‘De Facto’ Expiring Contracts

Expiring contracts don’t have the value they used to, with plenty of teams poised to have maximum-level cap flexibility next summer, but they can still help teams clear cap space when a need arises. A glance at our list of 2016 free agents gives you an idea of the players entering the final seasons of their contracts this year, but the players marked with an (N) on that page fall into a special category.

Those players have non-guaranteed money for next season, empowering their teams with a choice. A team could trade for one of these “de facto” non-guaranteed contracts and use this season to gauge whether the player is worth keeping, and if not, the team could just waive the player and benefit from the extra cap room next summer. So, in that context, “de facto” non-guaranteed deals are somewhat more valuable than simple non-guaranteed deals. That’s especially so with contracts that don’t have any special guarantee dates written into them. In those cases, the team can wait to see how the July free agency rush plays out until deciding whether to keep or unload the player.

Unless a contract otherwise stipulates it, a player with a non-guaranteed salary can’t be assured of any money until the season begins. However, plenty of deals do insert earlier dates that trigger guarantees, and so sometimes, teams in possession of non-guaranteed deals don’t have the luxury of waiting to see what happens in July. That’s true of most of the largest “de facto” expiring contracts this season. Ty Lawson, Amir Johnson and Jonas Jerebko all have non-guaranteed salaries of $5MM or more for 2016/17, but they become fully guaranteed if their teams keep them through dates that precede July 12th, the first day teams can officially do business after the July Moratorium next year. Lance Stephenson essentially falls into this category, since his contract isn’t non-guaranteed but includes a team option. The decision on that option is due June 29th.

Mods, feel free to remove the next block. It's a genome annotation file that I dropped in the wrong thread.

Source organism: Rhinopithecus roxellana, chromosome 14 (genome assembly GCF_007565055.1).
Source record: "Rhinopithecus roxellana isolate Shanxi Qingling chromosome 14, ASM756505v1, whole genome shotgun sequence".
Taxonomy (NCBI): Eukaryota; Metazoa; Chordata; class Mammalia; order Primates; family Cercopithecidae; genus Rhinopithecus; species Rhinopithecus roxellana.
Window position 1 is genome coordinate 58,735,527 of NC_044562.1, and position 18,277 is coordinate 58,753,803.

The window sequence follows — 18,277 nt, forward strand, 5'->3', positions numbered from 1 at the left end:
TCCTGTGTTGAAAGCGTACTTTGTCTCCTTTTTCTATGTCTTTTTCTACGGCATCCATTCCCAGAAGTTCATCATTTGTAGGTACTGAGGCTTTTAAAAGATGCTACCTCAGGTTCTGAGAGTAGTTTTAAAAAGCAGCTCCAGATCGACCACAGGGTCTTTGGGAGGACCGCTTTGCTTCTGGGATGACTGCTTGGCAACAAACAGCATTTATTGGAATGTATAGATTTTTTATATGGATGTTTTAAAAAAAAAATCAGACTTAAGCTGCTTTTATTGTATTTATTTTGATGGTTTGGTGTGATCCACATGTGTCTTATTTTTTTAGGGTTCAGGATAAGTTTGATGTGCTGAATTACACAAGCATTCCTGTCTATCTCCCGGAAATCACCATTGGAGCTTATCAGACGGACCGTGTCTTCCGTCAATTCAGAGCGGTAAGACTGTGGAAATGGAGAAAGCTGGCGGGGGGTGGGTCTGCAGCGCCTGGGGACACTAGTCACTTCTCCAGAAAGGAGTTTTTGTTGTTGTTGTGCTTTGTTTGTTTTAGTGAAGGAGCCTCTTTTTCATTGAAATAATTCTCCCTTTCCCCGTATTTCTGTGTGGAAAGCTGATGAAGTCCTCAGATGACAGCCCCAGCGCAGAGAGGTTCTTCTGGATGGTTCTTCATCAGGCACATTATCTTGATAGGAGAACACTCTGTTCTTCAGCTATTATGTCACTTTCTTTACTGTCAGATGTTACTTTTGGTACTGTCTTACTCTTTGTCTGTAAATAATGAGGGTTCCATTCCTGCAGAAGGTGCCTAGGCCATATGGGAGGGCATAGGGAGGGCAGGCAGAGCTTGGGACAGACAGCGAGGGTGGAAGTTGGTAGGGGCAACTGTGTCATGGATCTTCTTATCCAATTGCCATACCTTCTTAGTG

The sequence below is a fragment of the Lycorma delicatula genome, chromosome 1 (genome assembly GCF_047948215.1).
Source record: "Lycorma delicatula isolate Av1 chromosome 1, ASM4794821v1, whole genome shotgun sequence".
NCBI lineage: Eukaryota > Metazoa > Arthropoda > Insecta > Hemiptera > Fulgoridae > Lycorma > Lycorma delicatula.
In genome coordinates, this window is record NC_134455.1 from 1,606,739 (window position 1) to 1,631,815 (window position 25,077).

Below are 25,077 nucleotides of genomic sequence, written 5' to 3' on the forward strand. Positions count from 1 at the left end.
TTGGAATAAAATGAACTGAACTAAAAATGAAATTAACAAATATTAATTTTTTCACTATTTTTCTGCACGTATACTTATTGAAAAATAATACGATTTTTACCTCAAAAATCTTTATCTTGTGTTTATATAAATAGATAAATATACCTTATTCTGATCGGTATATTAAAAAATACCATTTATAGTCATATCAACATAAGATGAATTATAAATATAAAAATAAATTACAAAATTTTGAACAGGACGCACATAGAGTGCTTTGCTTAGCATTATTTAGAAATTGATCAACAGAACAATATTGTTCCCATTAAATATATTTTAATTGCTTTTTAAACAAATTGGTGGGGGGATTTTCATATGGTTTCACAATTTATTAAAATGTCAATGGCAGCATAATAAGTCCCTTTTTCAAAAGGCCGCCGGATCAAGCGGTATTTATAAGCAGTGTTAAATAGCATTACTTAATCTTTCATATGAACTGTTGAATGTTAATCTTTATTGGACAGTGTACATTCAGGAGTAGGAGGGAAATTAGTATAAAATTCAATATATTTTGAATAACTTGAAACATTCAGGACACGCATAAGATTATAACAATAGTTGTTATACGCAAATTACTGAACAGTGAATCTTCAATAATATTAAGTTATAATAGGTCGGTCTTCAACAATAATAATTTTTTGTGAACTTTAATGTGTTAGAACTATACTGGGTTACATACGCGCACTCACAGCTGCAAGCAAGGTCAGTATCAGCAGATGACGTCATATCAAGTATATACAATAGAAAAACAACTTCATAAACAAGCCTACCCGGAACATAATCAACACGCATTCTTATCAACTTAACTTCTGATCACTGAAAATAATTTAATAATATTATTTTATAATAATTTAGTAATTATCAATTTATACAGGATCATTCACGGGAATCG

Here’s a look at every “de facto” expiring contract with a salary worth more than $2MM for 2016/17, with any guarantee dates listed in parentheses. The figures listed are roundest to the nearest $1K, and the players are listed in descending order of salary.

The players below have salaries of $2MM or more that are partially guaranteed for next season, so they fit a looser definition of “de facto” expiring contracts. The details for each are in parentheses, and again the figures are rounded to the nearest $1K. This time, the players are in alphabetical order.

  • Vince Carter, Grizzlies (only $2MM of $4.264MM guaranteed)
  • Boris Diaw, Spurs (only $3MM of $7MM guaranteed until June 30th)
  • Ersan Ilyasova, Pistons (only $400K of $8.4MM guaranteed until July 1st)
  • Jarrett Jack, Nets (only $500K of $6.3MM guaranteed until June 30th)
  • Shaun Livingston, Warriors (only $3MM of $5.782MM guaranteed)
  • J.R. Smith, Cavaliers (only $2.2MM of $5.375MM guaranteed)
  • Jason Thompson, Warriors (only $2.65MM of $7.01MM guaranteed)
  • P.J. Tucker, Suns (only $1.5MM of $5.3MM guaranteed)
  • Martell Webster, Wizards (only $2.5MM of $5.845MM guaranteed until July 1st)


Anderson Varejao is set to make $10.361MM in 2016/17 with a partial guarantee of just $1MM less than the full total. Thus, he doesn’t offer much benefit as a “de facto” expiring contract, and so he’s not listed above.
— Webster’s full 2016/17 salary becomes guaranteed if he appears in 70 games this year.
— This list doesn’t include players with pending rookie scale team options for 2016/17, since the decisions on those are due November 2nd.

The Basketball Insiders Salary Pages were used in the creation of this post.

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